To effect movement of the ring toward a concentric position the casing 33 is provided on the side opposite the chamber 35 with a second chamber 38 in which a second piston 40 is disposed for sliding movement. Pistons 35 and 40 are suitably engaged or connected with the ring 32. To cause the piston 40 to move the ring 32, fluid under pressure is introduced into the outer end of the chamber 38. This fluid is conducted to the chamber through a line 4| which is connected with the outlet line, indicated by the numeral 42. of the pump. This line 42 communicates with the passages 21 and at a point beyond the connection of the line 4i therewith, it is provided with an orifice or adjustable restriction 43, this restriction serving to resist the flow of fluid through the line I42 to cause a pressure drop thereinv at opposite sides of the restriction.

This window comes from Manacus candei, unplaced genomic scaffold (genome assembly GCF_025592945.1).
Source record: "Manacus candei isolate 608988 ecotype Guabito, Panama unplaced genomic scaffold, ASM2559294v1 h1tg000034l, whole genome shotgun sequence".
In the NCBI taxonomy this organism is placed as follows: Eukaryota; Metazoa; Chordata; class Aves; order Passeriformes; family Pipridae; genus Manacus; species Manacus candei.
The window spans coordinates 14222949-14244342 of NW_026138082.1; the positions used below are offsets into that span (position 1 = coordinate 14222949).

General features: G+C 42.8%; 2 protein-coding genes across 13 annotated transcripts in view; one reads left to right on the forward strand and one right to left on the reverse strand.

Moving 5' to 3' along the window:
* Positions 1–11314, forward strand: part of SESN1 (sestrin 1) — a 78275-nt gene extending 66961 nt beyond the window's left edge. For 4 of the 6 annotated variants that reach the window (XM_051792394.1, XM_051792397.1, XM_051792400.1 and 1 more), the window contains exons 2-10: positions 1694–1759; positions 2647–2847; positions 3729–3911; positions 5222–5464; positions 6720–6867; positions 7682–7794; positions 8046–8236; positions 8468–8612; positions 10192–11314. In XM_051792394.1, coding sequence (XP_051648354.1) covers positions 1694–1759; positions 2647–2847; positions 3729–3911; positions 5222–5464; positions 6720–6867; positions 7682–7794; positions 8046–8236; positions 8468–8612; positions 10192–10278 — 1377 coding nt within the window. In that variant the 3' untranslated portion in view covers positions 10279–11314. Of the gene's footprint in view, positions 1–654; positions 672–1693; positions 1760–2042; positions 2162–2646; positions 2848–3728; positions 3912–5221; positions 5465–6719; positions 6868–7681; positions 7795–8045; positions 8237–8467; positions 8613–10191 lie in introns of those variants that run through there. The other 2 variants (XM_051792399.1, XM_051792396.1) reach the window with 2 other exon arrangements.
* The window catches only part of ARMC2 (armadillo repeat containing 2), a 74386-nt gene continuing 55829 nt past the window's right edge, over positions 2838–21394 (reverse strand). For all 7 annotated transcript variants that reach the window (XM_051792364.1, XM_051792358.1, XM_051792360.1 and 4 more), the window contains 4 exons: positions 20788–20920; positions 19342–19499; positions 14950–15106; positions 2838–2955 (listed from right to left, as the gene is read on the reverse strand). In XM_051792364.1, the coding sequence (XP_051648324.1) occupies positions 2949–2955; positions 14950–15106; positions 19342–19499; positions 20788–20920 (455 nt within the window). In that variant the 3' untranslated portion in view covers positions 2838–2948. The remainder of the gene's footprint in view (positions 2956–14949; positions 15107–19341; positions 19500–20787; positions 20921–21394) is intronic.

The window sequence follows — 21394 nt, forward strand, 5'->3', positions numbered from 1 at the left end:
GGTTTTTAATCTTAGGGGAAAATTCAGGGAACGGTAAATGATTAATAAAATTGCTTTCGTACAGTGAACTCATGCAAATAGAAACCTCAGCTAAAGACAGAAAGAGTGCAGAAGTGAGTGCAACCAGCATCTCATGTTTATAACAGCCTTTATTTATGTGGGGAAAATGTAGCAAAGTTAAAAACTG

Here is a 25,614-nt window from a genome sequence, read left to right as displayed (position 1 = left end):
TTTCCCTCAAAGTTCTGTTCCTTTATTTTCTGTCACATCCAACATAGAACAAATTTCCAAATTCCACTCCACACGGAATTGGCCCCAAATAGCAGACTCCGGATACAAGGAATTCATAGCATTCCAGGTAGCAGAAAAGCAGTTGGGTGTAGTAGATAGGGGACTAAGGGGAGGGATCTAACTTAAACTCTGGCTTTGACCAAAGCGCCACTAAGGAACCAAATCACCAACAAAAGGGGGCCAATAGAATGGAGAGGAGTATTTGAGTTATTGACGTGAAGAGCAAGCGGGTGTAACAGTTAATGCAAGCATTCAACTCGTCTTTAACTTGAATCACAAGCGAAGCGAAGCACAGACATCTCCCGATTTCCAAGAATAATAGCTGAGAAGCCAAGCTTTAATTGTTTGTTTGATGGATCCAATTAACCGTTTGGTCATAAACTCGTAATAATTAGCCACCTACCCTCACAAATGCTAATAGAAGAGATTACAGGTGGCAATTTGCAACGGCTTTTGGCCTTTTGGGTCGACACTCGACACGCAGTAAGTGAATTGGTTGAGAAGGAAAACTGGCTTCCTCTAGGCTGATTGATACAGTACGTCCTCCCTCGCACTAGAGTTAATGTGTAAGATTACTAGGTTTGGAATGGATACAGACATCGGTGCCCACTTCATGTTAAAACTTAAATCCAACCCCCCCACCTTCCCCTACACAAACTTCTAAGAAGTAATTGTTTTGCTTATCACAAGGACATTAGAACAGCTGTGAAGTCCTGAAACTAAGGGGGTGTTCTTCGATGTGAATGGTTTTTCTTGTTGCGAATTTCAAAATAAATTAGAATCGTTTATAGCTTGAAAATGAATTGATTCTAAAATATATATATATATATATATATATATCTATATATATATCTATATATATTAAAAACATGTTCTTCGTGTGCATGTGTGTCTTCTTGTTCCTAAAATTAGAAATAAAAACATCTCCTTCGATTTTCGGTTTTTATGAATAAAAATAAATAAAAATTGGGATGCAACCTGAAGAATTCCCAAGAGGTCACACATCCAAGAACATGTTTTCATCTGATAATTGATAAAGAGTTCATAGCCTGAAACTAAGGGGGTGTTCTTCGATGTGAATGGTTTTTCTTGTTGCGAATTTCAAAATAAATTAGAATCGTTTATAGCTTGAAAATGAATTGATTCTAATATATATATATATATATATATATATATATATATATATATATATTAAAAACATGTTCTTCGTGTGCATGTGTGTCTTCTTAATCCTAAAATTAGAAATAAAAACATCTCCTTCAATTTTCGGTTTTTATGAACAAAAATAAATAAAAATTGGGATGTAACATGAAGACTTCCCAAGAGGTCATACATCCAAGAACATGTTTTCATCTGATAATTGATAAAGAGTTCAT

A second line 44 extends at the down-stream side of the orifice 43 and the outer end of the chamber 35. This arrangement subjects pistons 35 and 40 to the contrasting pressures of' the pressure differential created in the outlet of the pump by the orifice 43. When the orifice is adjusted to provide a minimum restriction, a large volume will be necessary to create the pressure drop, spring 34 will consequently move the ring 32 to cause the pump to deliver a greater volume of fluid. If it is desired to reduce the volume the orifice 43 is adjusted to offer more restriction Since a smaller volume will produce the pressure drop the pressure in line 42 will increase and be supplied to chamber 38 through line 4I. The ring will then be moved in opposition to the spring 34 until the force of the spring 34, plus the fluid presiure in back of piston 35 equals the fluid pressure in the chamber 38. With this arrangement the orifice 43 and the means for adjusting the same may be located remotely from the pump at any suitable point of control.